Doing Business

Presentation: Do’s and Don’ts in the Japanese Business Environment

About the Presentation 

The objective of this presentation is to provide EU Businesses with concrete examples of do’s and don’ts in the Japanese business environment. These tips are a good way to adapt one’s behaviour to the Japanese environment and enhance personal relationships. These tips are all the more important in the Japanese business environment since the impact of culture on day-to-day business relations is huge. 

Report: Business Opportunities in Japan’s Service Economy

About the Report

This comprehensive report documents the evolution of Japan’s service sector, from Keiretsu dominance (Japanese conglomerates) to the proliferation of SMEs, with consideration for the transformation of the Japanese industrial structure. The latest policy developments and future growth perspectives are described in-depth, providing an invaluable insight into the opportunities for European companies in this sector.

About the Experts

About Starting a Business in Japan

There are many reasons for wishing to establish or expand your business in Japan.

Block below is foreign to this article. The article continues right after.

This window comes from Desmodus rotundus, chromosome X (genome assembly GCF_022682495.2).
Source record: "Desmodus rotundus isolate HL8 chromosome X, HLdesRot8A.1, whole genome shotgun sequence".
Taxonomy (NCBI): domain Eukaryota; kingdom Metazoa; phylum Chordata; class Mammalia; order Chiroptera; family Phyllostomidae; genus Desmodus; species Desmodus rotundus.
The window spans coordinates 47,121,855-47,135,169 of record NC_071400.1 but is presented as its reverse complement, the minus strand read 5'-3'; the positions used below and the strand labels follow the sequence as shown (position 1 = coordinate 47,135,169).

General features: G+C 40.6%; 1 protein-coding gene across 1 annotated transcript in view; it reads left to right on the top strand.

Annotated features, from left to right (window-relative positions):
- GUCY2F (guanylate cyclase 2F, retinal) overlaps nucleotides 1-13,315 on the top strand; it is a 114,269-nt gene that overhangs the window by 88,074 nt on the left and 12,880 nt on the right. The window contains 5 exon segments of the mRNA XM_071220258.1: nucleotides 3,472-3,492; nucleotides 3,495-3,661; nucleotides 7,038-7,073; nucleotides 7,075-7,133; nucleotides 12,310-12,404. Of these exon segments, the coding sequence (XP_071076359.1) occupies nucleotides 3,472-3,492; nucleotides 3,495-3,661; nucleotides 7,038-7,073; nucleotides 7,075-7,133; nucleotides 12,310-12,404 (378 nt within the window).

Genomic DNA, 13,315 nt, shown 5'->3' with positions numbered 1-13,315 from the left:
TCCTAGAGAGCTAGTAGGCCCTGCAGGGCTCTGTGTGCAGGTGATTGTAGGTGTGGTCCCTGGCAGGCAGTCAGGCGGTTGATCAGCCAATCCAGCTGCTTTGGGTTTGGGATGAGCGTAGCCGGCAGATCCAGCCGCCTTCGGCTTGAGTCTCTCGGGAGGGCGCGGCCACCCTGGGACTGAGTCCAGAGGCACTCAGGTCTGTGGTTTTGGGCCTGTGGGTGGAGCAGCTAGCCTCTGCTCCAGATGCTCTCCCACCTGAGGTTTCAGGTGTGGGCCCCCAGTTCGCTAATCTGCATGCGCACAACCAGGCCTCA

Report: Japan Entry Strategy

About the Report

This report on ‘Japan Entry Strategy’ provides answers to key questions such as: ‘Why invest in Japan?’, ‘Which are the key steps in entering the market?’ and ‘What are the major entry strategies?’ Vital information regarding legal requirements, partnerships, franchising and licensing are also covered in this comprehensive report.

About the Expert 

Do's & Don'ts

Adapting your professional etiquette to the Japanese business environment may seem like a daunting task!

01-04-14 | 10:30 h - 11:30 h Brussels time

Webinar 08: Starting a Business in Japan

What are the legal procedures that those foreign companies will need to go through in a process of launching a business in Japan and the points to optimize the business plans according to such legal regulations of Japan?

Political Highlights

Japan is a constitutional monarchy with a parliamentary government. The Emperor does not have any political power and is chiefly the symbol of the state. The Japanese Parliament is called the Diet. It consists of the House of Representatives (480 seats) and the House of Councillors (242 seats). The Cabinet is headed by the Prime Minister, who appoints its members. These are usually members of the Diet, which in turn elect the Prime Minister.

Economic Overview

Japan is the 3rd largest economy in the world. With GDP 1.5 the size of the UK and per capita GDP 6 times that of China, Japan remains the high-tech powerhouse economy of Asia. With the second highest spending worldwide on R&D, a hunger for IP and new trends, and an increasingly globalised outlook, Japanese companies remain amongst the most valuable and technologically advanced in the world. Japan’s major growth driver is exports despite external demand accounting for 16% of its total GDP.


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